So, the first proof of their estranged marriage is how he threatened her when he’d leave the household. Second, if their marriage was even satisfactory, the Baroness would not have tried to look for a lover to let time pass by. Third, if he even cared about her, even considering his jealous nature, then he should have brought her with him. But that was not the case, he left her and threatened to punish her if she so much as left the castle walls. He should be guilty for causing his wife’s distrust and disgust of him.
Lastly, maybe he found out about her affair, and acted upon his rage and jealousy. Maybe, he was the one who called for the madman. This paper believes that the Baron had enough motivation to send the madman to their drawbridge. He was a jealous man, that much was confirmed at the beginning of the story. Second, the madman came out of no where.
If they were a noble family, guards should have been at their posts to be at their master’s need. However, their true master was the Baron. Maybe they were ordered to not save Baroness when she arrived. It would have been an order they could not refuse. Lastly, the madman specifically had a target, and that was the Baroness. If he was truly the madman he was, he would not have a target. He would do as he pleased, and kill anyone who would cross the drawbridge. Considering that the Baron instigated the order, it would make sense.
In this case, the guilty could not be anyone else but the Baron. All these point should prove how he pushed his wife away, and punished her for disobeying him. The Baroness only did only what she did, thinking that she could still be happier. Unfortunately, the Baron had every intention and motivation, psychotically so. He should be guilty of his wife’s death. Also, this paper considers the possibility that the madman could have been the Baron himself. The role of the Baron was not given much justice to his involvment in this. But the mystery and intrigue was difficult not to notice.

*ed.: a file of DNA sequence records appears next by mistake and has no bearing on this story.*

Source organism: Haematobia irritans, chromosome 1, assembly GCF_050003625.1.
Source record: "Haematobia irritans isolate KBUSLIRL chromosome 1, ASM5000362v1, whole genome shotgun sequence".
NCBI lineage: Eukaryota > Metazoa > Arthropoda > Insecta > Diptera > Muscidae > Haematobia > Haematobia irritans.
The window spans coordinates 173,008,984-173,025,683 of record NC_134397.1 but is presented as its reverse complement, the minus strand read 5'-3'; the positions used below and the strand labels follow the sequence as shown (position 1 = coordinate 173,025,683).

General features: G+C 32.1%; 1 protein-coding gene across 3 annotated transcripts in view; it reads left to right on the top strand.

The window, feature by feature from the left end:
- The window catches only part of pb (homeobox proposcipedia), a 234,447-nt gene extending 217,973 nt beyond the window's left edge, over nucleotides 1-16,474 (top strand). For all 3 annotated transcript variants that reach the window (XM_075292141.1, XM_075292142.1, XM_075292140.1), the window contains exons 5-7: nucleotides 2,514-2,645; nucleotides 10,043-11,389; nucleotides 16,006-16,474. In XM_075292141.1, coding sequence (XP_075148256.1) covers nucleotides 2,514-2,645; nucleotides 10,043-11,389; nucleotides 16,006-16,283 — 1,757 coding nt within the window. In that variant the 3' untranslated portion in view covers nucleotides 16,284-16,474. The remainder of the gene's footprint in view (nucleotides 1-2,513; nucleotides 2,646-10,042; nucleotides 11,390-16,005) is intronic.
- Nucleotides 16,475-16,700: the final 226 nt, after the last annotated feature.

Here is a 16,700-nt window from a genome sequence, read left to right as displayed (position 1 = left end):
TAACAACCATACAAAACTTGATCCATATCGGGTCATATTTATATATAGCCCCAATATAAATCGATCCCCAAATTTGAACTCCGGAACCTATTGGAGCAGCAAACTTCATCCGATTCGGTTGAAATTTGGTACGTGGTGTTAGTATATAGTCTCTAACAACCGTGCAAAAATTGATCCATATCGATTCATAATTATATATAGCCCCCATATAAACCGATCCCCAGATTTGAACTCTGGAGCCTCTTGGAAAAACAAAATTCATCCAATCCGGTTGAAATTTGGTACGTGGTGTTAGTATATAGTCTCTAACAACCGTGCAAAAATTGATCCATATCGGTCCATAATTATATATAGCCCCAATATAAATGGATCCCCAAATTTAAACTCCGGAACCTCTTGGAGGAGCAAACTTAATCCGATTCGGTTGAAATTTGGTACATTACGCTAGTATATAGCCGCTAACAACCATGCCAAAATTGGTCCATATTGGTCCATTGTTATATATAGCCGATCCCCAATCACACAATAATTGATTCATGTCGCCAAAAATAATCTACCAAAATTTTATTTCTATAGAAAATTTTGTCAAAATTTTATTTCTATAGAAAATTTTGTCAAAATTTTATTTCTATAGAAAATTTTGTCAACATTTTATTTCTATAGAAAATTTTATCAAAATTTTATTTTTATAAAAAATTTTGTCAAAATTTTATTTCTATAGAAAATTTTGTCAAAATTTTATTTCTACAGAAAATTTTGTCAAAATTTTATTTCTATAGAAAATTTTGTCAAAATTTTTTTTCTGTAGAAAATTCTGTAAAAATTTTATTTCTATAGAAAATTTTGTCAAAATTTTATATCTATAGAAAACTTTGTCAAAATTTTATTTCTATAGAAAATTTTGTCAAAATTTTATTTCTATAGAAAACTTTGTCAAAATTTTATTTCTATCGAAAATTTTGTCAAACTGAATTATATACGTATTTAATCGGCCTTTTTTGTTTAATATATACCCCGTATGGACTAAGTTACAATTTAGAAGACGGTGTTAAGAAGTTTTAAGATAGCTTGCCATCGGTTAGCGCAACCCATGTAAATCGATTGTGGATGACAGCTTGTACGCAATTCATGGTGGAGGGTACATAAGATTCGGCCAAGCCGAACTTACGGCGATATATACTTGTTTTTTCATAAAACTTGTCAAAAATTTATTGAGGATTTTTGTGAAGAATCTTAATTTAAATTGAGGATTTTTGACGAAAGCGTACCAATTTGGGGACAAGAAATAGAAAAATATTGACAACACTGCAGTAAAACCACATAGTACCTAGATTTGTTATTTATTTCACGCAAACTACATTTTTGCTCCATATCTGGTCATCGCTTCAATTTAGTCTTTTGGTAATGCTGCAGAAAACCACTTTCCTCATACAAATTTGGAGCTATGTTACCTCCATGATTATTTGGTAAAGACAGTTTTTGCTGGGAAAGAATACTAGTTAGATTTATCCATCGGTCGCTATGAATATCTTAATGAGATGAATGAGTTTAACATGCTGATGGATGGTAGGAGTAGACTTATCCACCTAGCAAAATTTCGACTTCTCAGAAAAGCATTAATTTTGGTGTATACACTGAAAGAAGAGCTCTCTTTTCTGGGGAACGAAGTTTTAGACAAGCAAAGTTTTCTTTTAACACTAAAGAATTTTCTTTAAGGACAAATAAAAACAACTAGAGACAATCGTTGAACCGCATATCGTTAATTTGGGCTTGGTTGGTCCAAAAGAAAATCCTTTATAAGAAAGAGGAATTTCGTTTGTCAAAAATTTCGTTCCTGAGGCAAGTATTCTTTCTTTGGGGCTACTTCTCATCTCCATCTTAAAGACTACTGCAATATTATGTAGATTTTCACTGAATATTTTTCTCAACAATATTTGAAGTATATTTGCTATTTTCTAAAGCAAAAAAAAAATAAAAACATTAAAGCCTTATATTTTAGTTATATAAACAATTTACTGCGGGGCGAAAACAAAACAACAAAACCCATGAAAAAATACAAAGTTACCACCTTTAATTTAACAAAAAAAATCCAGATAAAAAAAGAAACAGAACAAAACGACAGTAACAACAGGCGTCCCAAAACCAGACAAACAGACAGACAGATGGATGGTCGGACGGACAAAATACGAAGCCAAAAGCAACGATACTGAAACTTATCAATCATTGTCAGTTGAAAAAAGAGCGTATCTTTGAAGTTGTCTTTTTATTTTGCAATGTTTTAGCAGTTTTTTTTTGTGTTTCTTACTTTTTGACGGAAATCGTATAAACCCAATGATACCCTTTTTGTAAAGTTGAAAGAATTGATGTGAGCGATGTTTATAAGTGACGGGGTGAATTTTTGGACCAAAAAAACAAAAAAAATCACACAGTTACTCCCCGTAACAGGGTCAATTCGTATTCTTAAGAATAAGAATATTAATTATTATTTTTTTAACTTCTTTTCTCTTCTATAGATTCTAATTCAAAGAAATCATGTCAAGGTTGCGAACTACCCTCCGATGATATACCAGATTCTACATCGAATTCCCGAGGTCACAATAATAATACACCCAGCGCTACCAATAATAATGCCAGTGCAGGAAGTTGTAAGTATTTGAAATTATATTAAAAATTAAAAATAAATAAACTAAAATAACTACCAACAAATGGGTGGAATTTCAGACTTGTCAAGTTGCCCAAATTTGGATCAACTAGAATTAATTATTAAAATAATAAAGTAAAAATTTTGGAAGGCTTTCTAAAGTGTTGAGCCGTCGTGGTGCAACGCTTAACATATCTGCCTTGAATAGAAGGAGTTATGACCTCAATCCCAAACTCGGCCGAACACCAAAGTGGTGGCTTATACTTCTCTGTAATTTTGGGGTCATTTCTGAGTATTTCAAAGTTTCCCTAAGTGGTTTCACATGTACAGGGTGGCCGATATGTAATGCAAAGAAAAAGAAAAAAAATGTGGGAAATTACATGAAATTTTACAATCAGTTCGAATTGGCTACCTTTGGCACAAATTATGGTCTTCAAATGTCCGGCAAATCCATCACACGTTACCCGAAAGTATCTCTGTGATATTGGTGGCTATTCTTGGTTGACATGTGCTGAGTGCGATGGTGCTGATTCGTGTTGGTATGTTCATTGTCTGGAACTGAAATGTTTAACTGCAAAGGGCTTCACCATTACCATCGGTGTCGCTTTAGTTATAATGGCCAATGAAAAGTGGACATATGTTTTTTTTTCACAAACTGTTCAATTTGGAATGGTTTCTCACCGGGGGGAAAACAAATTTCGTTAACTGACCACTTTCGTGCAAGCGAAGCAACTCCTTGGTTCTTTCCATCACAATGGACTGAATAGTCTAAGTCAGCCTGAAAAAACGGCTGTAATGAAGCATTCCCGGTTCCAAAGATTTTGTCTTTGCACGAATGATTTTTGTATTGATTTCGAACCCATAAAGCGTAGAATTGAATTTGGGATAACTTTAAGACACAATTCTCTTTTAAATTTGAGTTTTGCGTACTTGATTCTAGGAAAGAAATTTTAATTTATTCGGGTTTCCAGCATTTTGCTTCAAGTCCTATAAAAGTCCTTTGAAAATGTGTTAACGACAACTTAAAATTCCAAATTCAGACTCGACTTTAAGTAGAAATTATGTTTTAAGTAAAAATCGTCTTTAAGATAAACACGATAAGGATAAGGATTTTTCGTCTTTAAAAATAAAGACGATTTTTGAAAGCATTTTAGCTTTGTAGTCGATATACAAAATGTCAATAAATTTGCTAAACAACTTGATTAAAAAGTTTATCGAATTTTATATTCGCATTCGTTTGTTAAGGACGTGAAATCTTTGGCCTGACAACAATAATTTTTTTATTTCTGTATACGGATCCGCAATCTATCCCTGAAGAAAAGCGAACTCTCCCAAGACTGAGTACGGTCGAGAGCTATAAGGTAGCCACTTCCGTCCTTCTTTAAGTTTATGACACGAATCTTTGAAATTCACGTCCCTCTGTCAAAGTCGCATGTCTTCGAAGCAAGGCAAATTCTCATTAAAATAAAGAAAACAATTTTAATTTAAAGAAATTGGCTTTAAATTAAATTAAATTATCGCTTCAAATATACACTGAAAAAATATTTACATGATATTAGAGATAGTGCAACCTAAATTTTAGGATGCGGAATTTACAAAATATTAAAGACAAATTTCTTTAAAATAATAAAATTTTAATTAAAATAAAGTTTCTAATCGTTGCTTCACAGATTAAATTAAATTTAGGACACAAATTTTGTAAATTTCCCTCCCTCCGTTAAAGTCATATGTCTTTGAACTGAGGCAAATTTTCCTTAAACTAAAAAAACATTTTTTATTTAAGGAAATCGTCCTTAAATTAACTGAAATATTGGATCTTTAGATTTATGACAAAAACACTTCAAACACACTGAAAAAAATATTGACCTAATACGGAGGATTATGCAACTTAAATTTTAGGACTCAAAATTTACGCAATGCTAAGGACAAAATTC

This deliberation of who should be guilty of the death of the Baroness has weaknesses and strengths. One of the strengths of this paper is that it focused on a less likely culprit. Some could have been led by what the friend of the Baroness said in the story, that the Baroness should face the consequences of her folly. The Baron in this story was only given dim light at the beginning of the story. But in any story, every detail is included in its totality. The detail would not have been included if it does not add to the twist of the story.
A weakness of this paper is that all the assumptions are simply that, they are assumptions. There is no solid ground based on the story supplied. Although the paper tried to convince an audience that the Baron was the person behind her death, the arguments were not as strong as they should be.
In the production of this paper, difficulties were definitely encountered. First, the story supplied was a simple overview of what happened. In any case, all events and details should be considered before proper deliberation over the matter. Second, since this paper believed in the notion that the Baron was behind her death, it was difficult to connect the dots with a character who was barely mentioned. Lastly, it was most difficult to think about the things that were not mentioned in the story. The simple implications that the characters should be guilty on many accounts cannot suffice the decision to make.